Food Studies Starving for Professors

By Viviana Altamirano

Two Iowa State University professors gave lectures as candidates for a senior faculty position in the College’s burgeoning Food Studies program on March 18.

“We’re advertising for one position, but on the basis of this visit, we found a way to broaden the search to accommodate potentially two positions,” Vice President for Academic Affairs Tim Spears said. “We understand that this is an unusual and important enough search that we want to be accommodating to different sorts of applications.”

The lectures of Dr. Laura Merrick from the Department of Agronomy and Dr. Matthew Liebman, the Henry A. Wallace Endowed Chair in Sustainable Agriculture highlight the College’s intent to establish an integrated Food Studies program.

The Educational Affairs Committee has been working to establish a Food Studies minor since the fall of 2012. The committee then decided to hire a scientist who has expertise in the area of sustainable agriculture who could also help create the curriculum in Food Studies. While there are courses on Food Studies being taught, there is a lack of expertise in this area at the College.

“This will likely be a free-standing position and it won’t be officially tied to a particular department necessarily,” Spears said.

“We’re also conscious of the fact that the position will be closely tied to one or more of the science departments and  Environmental Studies. We want to think critically about where to physically and figuratively position the individual who will fill this position,” he added.

The interest for a Food Studies program has come from a number of different directions and reflects the varying academic disciplines that might eventually comprise the Food Studies program.

“One of the things that we’ve discovered about Food Studies is that the entryway into the study of food can come from a number of areas,” Spears said. “At this point we’re hiring a scientist, but there are other ways in which one could think about Food Studies. You can think about it from a geographical perspective, you can come at it from an economic point of view, and you can come at it from cultural or historical point of view.”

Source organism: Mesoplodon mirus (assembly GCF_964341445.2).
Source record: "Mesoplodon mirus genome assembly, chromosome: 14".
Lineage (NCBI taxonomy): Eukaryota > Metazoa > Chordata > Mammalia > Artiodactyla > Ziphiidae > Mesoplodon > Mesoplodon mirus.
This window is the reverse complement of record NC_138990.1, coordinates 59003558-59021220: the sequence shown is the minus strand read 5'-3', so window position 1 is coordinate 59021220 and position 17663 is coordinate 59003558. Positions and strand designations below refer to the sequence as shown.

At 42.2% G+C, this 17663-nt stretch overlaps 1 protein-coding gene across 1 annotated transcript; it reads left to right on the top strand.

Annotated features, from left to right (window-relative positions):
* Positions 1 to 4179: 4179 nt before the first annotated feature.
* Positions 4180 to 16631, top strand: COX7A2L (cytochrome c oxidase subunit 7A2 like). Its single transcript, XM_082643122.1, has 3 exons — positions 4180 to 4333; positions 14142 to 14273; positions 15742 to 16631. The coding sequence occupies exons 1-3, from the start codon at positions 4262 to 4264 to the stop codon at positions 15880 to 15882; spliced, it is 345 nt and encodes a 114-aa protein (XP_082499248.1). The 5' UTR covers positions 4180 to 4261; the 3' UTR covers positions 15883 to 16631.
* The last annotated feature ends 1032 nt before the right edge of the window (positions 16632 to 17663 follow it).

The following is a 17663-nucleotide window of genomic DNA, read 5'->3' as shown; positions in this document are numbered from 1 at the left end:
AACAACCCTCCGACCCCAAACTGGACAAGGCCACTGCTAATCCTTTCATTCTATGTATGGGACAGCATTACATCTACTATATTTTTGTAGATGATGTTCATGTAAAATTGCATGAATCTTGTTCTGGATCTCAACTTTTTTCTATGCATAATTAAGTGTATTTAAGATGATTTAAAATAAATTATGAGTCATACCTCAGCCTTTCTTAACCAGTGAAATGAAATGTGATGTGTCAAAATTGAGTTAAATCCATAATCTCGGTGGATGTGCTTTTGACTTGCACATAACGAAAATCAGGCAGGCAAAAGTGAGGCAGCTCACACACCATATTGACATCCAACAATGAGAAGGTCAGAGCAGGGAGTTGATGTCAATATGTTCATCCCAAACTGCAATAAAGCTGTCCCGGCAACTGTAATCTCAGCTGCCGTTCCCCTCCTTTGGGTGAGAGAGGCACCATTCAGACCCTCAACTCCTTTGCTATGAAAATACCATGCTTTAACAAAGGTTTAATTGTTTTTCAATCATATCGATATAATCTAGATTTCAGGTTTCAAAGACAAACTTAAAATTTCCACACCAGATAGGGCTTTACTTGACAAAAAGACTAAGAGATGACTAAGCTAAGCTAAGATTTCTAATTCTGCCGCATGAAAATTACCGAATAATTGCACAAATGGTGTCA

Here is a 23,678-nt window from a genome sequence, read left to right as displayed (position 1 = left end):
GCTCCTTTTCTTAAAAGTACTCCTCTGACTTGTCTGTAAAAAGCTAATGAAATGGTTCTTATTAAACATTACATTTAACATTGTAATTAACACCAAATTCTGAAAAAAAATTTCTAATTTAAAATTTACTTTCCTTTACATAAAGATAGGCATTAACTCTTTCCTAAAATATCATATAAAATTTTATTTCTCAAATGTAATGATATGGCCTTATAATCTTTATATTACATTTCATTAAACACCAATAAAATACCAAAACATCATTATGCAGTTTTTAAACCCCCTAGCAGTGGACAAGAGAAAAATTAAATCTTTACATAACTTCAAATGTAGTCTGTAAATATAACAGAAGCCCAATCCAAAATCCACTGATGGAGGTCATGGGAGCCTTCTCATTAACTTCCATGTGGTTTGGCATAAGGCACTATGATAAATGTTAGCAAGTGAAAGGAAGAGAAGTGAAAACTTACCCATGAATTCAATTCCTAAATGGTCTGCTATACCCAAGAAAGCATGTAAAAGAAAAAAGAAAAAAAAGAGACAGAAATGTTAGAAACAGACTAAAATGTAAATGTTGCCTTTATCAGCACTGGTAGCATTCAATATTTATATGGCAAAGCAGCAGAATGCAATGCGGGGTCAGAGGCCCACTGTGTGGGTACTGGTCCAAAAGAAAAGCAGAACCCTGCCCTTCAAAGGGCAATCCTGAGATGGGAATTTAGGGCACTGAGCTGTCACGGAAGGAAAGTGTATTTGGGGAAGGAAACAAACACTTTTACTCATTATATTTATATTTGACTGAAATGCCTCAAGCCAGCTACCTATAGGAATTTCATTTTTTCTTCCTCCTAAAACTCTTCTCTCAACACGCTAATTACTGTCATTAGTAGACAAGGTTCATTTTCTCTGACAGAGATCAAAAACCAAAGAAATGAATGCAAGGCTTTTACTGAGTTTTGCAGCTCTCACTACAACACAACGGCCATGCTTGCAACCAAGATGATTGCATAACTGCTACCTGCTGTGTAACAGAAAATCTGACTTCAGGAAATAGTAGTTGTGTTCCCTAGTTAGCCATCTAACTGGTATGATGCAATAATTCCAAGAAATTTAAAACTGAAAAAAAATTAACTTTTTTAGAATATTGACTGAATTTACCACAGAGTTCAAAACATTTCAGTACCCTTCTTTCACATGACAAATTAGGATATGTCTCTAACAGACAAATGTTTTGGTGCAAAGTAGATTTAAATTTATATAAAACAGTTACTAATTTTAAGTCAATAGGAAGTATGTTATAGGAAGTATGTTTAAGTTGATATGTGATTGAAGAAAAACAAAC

In response to growing interest in Food Studies, the College has also developed FoodWorks, “Middlebury’s signature internship program for students interested in local food and sustainable development.” FoodWorks places students in paid internships in Louisville, Kentucky and Vermont that focus on local food economy. Participants also engage in a curriculum that includes sustainable agriculture, nutrition, food security, culture, and traditions.

“There are educational outcomes built into the program, which provide a nice connection back to the curriculum we’re trying to develop,” Spears said. “When you work on agriculture, you’re already outside the classroom, literally, doing work out on the land, and there’s a natural bridge between laboratory classrooms and the world outside the classroom.”

Spears also noted that the College hopes to craft the Food Studies program in a way that maintains a global orientation.

“We have been identifying possibilities for students to study food abroad. That means going through our study abroad programs and seeing what kind of curricular opportunities there are at our partner institutions—institutions where Middlebury students are already studying, for students to study food, agriculture and other related subjects.”

The College is now a member of the Vermont Higher Education Food Systems Consortium.

Spears indicated that the consortium comes together in order to help the local economy grow and to establish jobs in the Vermont agricultural economy.

“It’s very clearly focused on economic issues, but to get to those economic issues, this group is focusing on ways in which it can collaborate, and make use of their educational resources together, to do work together,” Spears said. “It’s a fascinating and exciting opportunity for all these Vermont colleges and universities to connect with one another.”

Spears noted that at the crux of the Food Studies program is a desire to balance growing interest in locally-sourced food with the necessity of feeding the hungry.

“There’s a tension between the desire to eat locally grown food, to grow food and vegetables in a particular kind of way, to pay attention to the environmental and political considerations … But there’s this other huge global issue, which has to do with trying to meet the [food and nutritional] needs of the world. That’s a challenge that I think Middlebury students need to learn more about. There are debates and such, but there ought to be space within our curriculum, venues on campus, where these kinds of issues can be discussed.”